“The Closet”

Eve Kosofsky Sedgwick’s Epistemology of the Closet reiterates notions that I have always believed to be true: the closet is an evolving concept that you can never fully exit from, and that is constantly being rebuilt with every new interaction. With every person that presumes heterosexuality at first glance, another closet is built around the person to whom the presumption is directed. As a person who identifies as bisexual, I understand these closets very well, as I am more often than not assumed heterosexual and must constantly come to terms with the fact that there is no official end to my “coming out”. Since I am attracted to more than one gender, my observations of “the closet” and conversations surrounding it have been even more complicated; at times I am perceived as LGBTQ, and at times I am not. This uncontrollable outward perception is something hat Sedgwick addresses when she comments that gay identity–unlike religion, in her example–is an identity that is not necessarily fixed and accepted. Because heterosexuality is considered the norm, anything that deviates from that is questioned and invalidated. The way that gender can play into these assumptions adds even more complexity to the discussion.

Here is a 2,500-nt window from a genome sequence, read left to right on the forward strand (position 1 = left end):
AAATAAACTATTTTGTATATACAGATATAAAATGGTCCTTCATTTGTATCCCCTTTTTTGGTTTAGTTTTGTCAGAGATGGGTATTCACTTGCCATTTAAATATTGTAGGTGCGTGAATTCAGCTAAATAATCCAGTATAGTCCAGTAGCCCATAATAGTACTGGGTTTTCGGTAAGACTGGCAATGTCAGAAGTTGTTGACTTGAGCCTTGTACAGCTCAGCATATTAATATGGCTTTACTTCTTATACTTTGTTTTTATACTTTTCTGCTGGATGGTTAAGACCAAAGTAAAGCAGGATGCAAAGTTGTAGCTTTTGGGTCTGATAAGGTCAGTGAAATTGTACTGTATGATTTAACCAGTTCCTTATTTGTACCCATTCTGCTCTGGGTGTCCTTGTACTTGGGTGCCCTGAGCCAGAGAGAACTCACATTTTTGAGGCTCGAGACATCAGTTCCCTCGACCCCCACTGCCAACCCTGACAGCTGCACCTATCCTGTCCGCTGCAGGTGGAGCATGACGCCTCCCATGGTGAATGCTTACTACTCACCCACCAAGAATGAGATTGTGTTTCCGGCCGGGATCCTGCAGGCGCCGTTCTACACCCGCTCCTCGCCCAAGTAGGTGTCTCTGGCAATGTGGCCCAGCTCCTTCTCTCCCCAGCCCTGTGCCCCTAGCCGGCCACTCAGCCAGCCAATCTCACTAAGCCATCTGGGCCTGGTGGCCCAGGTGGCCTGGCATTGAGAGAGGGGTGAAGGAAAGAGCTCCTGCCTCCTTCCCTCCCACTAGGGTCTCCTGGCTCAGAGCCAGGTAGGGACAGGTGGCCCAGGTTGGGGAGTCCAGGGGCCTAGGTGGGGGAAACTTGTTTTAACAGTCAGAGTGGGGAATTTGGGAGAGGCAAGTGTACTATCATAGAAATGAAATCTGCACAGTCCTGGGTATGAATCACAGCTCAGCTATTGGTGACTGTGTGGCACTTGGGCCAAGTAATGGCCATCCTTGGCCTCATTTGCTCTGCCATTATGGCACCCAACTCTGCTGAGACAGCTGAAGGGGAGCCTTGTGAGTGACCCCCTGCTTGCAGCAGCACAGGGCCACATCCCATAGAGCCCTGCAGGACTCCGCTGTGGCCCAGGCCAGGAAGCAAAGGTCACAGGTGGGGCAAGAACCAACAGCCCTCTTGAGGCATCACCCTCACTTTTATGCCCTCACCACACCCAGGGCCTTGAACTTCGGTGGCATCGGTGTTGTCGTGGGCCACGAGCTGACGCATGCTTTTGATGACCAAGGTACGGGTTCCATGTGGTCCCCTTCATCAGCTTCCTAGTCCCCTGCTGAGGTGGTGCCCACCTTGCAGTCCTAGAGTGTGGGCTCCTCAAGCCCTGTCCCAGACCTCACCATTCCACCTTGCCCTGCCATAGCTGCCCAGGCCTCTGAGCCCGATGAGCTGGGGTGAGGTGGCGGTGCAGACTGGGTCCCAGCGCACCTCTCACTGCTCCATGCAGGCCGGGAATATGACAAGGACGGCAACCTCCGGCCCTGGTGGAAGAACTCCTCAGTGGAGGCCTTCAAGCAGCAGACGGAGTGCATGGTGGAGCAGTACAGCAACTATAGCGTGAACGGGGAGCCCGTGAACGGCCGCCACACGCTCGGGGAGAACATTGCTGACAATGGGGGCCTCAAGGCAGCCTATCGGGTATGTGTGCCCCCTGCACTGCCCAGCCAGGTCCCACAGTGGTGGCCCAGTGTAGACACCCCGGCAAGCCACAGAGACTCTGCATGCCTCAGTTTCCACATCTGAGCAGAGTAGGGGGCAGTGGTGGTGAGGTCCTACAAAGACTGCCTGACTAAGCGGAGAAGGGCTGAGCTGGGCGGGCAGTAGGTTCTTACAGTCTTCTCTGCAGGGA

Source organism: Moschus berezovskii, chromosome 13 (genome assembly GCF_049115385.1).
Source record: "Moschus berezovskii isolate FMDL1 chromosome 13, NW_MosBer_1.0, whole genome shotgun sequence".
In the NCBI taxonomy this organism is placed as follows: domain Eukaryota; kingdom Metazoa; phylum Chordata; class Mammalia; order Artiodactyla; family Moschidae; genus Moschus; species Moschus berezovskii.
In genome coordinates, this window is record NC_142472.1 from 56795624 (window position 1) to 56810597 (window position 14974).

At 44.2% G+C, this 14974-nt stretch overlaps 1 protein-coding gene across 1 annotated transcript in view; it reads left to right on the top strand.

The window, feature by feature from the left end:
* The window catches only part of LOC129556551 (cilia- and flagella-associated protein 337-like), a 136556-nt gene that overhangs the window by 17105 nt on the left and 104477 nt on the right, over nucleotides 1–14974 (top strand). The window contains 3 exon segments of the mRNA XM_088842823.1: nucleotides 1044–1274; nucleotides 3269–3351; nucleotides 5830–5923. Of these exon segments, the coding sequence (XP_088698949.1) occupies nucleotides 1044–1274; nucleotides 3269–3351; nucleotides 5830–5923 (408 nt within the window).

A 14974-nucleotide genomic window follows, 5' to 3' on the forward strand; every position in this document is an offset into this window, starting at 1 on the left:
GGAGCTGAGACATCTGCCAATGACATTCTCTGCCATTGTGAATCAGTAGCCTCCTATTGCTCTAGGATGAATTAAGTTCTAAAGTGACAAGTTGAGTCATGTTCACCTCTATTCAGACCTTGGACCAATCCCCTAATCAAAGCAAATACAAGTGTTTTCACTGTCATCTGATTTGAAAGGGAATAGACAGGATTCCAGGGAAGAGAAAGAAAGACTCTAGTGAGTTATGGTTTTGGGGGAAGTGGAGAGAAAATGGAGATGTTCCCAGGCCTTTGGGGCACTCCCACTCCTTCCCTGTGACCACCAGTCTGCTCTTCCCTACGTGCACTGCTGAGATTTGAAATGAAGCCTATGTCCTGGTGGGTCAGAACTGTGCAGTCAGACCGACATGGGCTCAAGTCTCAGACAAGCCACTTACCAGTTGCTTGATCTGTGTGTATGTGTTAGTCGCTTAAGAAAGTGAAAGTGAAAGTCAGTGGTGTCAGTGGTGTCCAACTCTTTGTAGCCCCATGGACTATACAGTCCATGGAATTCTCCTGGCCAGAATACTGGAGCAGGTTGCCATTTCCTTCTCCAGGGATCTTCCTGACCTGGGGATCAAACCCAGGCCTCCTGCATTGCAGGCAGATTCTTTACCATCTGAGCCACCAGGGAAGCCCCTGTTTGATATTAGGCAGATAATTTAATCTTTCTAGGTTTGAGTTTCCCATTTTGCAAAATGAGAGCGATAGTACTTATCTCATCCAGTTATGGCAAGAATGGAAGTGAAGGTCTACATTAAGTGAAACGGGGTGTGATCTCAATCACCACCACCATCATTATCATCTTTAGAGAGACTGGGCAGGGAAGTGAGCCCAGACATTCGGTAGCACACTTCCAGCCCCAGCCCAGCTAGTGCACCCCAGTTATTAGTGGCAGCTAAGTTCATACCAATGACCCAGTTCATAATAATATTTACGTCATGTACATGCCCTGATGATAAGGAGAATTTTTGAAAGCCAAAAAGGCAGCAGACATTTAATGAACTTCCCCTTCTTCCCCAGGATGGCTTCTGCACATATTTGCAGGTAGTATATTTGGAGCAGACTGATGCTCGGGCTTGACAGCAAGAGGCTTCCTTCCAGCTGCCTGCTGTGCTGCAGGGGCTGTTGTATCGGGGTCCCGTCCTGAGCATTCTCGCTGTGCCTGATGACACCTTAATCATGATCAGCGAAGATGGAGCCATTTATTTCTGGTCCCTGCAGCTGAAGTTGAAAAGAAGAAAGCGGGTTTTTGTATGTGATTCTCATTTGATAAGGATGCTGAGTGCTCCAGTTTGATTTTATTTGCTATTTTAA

As it relates to film and media, this idea of community validation/invalidation can be seen when a viewer interprets a character as straight without considering the possibility that they are not, or that other people may have differing interpretations of their representation onscreen. I use this example as a means to say that if a character’s sexuality is not blatantly defined, I think I can safely assume that the majority of viewers would infer that they are straight since society at large views heterosexuality as a given, and homosexuality as an alteration from that given that must at the very least be “proven” before being validated. The simple fact that queer cinema is separated from general cinema in an academic setting further proves this, though of course historical context and the prohibition of openly queer stories in film must also be taken into consideration.

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